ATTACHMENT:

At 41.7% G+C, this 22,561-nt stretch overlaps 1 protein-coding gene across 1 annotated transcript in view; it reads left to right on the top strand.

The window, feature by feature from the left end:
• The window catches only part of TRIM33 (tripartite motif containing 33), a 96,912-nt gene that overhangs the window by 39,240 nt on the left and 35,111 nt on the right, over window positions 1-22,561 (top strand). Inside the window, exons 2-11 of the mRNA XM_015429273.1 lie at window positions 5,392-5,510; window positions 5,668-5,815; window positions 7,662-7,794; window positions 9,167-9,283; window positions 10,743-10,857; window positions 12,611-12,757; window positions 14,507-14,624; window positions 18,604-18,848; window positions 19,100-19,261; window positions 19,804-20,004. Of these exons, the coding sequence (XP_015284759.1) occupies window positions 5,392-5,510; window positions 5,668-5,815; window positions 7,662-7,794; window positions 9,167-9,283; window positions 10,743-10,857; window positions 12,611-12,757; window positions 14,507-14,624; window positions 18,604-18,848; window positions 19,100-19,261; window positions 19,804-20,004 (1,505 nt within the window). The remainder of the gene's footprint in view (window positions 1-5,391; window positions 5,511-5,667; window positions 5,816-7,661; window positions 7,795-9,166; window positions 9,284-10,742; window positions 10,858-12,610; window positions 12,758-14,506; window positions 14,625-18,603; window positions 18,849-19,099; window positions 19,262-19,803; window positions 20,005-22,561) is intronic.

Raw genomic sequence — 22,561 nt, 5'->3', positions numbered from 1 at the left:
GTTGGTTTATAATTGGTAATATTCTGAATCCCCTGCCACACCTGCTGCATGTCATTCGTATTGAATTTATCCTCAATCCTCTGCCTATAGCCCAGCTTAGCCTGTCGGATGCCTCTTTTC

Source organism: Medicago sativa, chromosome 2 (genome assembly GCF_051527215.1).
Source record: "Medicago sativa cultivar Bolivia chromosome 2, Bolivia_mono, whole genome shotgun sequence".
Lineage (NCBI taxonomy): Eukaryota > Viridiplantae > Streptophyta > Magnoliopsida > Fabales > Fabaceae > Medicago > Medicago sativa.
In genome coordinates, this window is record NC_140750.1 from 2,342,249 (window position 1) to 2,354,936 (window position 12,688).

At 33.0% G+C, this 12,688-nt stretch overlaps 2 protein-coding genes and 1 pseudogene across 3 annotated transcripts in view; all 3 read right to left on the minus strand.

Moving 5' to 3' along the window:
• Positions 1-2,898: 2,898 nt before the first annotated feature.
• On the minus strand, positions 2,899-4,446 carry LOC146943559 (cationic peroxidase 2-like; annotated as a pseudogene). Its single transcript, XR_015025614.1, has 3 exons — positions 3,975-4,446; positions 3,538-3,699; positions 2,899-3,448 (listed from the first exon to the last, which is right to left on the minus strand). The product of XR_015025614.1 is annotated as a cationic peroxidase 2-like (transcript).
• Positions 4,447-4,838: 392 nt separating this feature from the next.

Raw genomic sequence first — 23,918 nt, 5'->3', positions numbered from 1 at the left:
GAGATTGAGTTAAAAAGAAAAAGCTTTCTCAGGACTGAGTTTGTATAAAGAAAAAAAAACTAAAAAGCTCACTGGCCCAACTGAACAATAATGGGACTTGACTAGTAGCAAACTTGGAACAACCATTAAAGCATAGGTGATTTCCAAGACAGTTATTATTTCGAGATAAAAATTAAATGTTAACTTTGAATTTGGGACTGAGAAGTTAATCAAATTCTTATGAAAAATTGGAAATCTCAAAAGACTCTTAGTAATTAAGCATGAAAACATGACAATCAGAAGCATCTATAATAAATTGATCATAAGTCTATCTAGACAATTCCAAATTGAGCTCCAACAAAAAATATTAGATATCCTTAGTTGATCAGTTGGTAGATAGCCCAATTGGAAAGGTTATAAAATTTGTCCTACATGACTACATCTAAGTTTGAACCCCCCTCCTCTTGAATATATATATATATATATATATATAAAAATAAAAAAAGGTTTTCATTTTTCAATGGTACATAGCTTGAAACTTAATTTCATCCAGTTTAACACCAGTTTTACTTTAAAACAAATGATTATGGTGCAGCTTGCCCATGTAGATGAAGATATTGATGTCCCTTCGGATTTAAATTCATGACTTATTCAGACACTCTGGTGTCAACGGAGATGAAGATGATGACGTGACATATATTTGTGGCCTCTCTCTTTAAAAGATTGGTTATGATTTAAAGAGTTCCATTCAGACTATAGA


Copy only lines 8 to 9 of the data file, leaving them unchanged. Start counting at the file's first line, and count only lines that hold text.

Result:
Lineage (NCBI taxonomy): Eukaryota > Viridiplantae > Streptophyta > Magnoliopsida > Fabales > Fabaceae > Medicago > Medicago sativa.
In genome coordinates, this window is record NC_140750.1 from 2,342,249 (window position 1) to 2,354,936 (window position 12,688).